Category: Soups


French Onion Soup (AoL Lifestyle)

December 13th, 2011 — 8:24am

French onion is probably my favourite of all soups; it doesn’t sound like much, but this boozy allium brew always warms right through to the marrow. I love the process of slowly, slowly caramelising onions; the transformation from gassy tear-jerkers to a sweet, soft and sticky mass is one of those magical kitchen processes that should be undertaken mindfully and with love. For a soup made of onions, it’s surprisingly filling; possibly something to do with the copious amounts of Gruyere on toast I make to go with it. Ahem. Head over to AoL for the recipe.

1 comment » | AoL Lifestyle, Soups

Ham Hock and White Bean Soup (AoL Lifestyle)

November 22nd, 2011 — 9:26am

I’m very much into cooking with ham hocks (or knuckles) again after the pibil, so I’ve made a porky white bean broth for AoL Lifestyle, super-charged with a salsa verde-like green sauce. Find the recipe over on AoL.

10 comments » | AoL Lifestyle, Lunchbox, Main Dishes, Meat, Pulses, Soups

Squid, pork and clam stew

October 25th, 2010 — 9:12pm

When on holiday in Spain, my mates and I bought a packet of jamon off-cuts; the stubby pieces from the end of a leg of ham which are no good for carving but better (we presumed) for slow cooked dishes, like stews. We didn’t have time to use them while there due to the sheer, greedy quantity of other food we’d bought but as they would keep well, I brought them back and made a promise to cook something at a later date. Inspiration came from a squid dish we’d eaten in a local restaurant in L’Escala – tender rings in a rich, reduced tomato sauce. I wanted to re-create it and, as ever, considered what would happen if I added some pig.

I fried the off-cuts until the fat melted then used that as a base for a tomato, red pepper and smoked paprika sauce, cooked down very slowly for 3 hours or more. It’s a weekend job, so I made a big batch and shoved some in the freezer. After that, it’s just a case of simmering the squid until tender. I also added some clams last minute because I love the combination of shellfish and pork. To finish, a picada, Catalan-style: crushed garlic, breadcrumbs and toasted ground almonds which thicken the sauce and add punch. A sprinkle of parsley, a wedge of lemon and serve. We mopped it up with torn chunks of a crusty white loaf, washed it down with Brew Dog beers and re-acquainted ourselves with the level of smugness we’d felt while on holiday.

Squid, pork and clam stew

For the base tomato sauce

1 packet of jamon off-cuts (sorry, I can’t remember the quantity but I reckon about 200g. Chorizo would make a good substitute)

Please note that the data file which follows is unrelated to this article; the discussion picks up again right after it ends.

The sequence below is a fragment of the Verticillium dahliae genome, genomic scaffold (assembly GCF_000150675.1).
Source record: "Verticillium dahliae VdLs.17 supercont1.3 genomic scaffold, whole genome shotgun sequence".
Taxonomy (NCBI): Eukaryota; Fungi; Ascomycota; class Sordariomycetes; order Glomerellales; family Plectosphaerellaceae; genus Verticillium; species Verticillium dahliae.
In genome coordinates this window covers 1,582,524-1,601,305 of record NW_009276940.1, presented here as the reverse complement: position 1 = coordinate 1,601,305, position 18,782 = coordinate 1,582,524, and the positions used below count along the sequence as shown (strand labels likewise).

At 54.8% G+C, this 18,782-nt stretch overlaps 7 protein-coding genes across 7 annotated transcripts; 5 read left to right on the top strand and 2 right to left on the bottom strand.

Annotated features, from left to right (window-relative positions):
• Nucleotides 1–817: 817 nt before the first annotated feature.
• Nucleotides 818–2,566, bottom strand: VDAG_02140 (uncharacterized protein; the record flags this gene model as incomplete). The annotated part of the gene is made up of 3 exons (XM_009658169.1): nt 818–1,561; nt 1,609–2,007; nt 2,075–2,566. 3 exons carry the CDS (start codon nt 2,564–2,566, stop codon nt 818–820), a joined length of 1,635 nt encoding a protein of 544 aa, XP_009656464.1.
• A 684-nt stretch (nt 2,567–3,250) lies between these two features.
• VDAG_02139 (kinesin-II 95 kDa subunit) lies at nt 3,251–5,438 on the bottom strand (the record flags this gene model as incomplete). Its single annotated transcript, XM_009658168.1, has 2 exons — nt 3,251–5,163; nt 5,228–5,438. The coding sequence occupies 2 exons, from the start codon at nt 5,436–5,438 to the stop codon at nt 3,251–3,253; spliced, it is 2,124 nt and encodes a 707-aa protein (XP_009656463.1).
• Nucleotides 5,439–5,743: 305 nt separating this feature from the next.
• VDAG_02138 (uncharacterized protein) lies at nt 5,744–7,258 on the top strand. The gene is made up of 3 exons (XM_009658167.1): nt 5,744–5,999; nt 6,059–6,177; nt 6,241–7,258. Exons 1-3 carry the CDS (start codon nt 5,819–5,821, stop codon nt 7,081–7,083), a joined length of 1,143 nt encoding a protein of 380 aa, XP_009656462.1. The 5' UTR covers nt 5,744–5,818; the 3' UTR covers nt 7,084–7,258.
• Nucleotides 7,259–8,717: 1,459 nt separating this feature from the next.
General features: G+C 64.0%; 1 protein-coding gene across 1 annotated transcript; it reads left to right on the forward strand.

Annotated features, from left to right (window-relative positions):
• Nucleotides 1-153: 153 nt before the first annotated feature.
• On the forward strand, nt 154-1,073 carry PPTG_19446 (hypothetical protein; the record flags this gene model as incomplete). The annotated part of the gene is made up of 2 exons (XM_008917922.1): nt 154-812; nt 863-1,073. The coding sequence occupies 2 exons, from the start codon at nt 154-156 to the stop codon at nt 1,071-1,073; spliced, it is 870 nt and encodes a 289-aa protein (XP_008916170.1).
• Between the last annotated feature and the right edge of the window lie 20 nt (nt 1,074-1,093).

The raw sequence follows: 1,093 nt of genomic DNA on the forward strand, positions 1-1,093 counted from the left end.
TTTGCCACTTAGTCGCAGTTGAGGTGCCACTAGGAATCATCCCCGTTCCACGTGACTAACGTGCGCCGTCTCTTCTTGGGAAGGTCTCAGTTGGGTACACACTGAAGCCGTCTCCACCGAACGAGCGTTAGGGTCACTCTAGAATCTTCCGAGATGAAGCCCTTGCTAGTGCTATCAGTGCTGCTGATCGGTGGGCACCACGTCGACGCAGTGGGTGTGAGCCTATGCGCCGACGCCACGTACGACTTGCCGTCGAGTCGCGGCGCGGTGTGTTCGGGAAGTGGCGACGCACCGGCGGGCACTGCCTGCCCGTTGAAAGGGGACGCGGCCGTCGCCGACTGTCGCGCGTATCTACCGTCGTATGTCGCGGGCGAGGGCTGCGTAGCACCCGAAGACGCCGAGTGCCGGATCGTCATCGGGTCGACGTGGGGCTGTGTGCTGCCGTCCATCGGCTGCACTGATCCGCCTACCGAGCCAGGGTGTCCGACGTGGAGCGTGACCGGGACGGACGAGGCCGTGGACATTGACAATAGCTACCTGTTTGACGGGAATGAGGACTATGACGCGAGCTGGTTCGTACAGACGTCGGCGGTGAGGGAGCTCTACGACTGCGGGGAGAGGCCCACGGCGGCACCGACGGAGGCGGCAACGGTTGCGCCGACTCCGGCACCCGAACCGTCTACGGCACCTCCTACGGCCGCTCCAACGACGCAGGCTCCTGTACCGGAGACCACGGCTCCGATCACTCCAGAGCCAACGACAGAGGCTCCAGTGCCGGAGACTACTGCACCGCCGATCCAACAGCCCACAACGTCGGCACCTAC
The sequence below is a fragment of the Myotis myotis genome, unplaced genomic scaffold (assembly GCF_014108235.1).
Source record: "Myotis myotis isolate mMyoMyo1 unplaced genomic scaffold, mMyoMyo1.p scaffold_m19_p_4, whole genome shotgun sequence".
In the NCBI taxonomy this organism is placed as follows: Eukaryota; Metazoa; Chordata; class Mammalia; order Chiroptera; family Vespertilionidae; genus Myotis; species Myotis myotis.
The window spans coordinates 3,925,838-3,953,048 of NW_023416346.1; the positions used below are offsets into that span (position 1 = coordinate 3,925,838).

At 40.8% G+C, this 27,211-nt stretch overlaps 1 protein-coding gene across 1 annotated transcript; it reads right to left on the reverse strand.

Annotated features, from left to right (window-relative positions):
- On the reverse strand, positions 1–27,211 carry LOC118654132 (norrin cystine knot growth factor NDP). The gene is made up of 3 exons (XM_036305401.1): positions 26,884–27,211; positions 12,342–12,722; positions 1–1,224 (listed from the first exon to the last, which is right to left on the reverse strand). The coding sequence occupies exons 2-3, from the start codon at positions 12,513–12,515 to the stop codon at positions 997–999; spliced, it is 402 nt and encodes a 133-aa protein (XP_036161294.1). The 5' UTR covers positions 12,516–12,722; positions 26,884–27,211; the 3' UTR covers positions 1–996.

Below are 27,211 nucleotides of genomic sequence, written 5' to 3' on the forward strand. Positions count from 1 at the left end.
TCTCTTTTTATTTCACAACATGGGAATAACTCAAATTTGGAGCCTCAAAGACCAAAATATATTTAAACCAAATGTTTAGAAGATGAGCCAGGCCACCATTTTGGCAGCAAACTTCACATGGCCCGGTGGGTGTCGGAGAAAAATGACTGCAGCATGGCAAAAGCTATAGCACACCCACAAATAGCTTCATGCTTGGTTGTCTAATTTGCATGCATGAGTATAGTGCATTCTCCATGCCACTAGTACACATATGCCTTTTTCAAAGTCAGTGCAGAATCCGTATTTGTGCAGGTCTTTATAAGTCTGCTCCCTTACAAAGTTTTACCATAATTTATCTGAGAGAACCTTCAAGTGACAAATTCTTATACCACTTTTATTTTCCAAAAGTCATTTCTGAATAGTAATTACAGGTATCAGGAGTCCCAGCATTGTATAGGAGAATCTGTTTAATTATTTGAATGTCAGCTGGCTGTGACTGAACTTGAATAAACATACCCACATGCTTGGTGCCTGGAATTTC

5 tomatoes
2 red peppers
1 large stick of celery
2 large onions
1/2 teaspoon smoked paprika
1 heaped teaspoon sugar

Begin by skinning the tomatoes. Cover them with boiling water then wait for about 5 minutes until their skins start to split. You can then take them out and peel the skins off.

Finely chop the peppers, celery and onions (it’s worth making the effort to chop them very finely). When the tomatoes are cool enough to handle, roughly chop them. Add a couple of tablespoons of vegetable or groundnut oil to a heavy based pan then add the pork bits until the fat has melted, stirring often over a medium-low heat.

When the fat has melted, add the vegetables, smoked paprika and sugar, bring to a simmer then reduce to the lowest heat. Put the lid on and let cook very gently for 3 hours if possible.

For the rest of the stew

2 medium squid
2 handfuls clams
A couple of tablespoons chopped parsley
500ml vegetable or fish stock
Lemons, to serve
Bread, to serve

1 clove garlic, crushed
1 slice dry white bread, made into crumbs
50g almonds, lightly toasted

Make the picada by toasting the almonds in a dry pan: move them around often over a medium heat until lightly golden. Grind them to a paste in a pestle and mortar. Mix them very well with the garlic and breadcrumbs.

When the tomato sauce is ready, heat your stock and add it to the tomato sauce. Add the squid, then simmer until the squid is tender, about 40 minutes. While the squid is cooking, clean your clams by submerging them in salted water for half an hour; this is so they spit out all the grit and other stuff you don’t want to eat. Drain them and add to the sauce for a few minutes, until their shells pop open. Add a tablespoon of picada, stir it in then taste and decide if you want any more. I found a tablespoon to be enough.

Ladle the stew into bowls, then scatter the parsley over and serve with lemon wedges, and the bread.

9 comments » | Main Dishes, Meat, Seafood, Shellfish, Soups, Stews

Catalan-style fish stew

October 13th, 2010 — 7:01pm

A holiday always leaves a cook feeling inspired and a  rich squid stew in a restaurant in L’Escala set my mind racing about making my own version, with added pork. Before that experiment though, it was time to get some practice in the ways of a traditional Catalan stew.

The beginning  is a sofrito – tomato sauce cooked long and slow to develop character and sweetness. I cheated on this and used a jar I had from Brindisa because, well, I had it. In this I simmered some squid pieces until tender. For my white fish, I scored a bargain on some monkfish cheeks at Moxon’s in East Dulwich. I asked for the cheapest firm white fish in the shop and that’s what he produced – big meaty chunks at a fraction of the price of the tail (I got 300g for a few quid). On the shellfish front, I dropped in a giant prawn per person and then clack, clack, clack as I stirred in some fiercely barnacled mussels.

At the end the stew is thickened with a picada – a mixture of breadcrumbs, garlic and toasted ground almonds. Such a magical combination. The garlic remains punchy yet not raw and the ground nuts enrich the broth, the breadcrumbs swell and thicken. A final squeeze of lemon at the table and a torn hunk of bread for scooping and it’s time to slurp, shell and mop. One of the most complex and delicious dishes I’ve eaten in a very long time.

Catalan style fish stew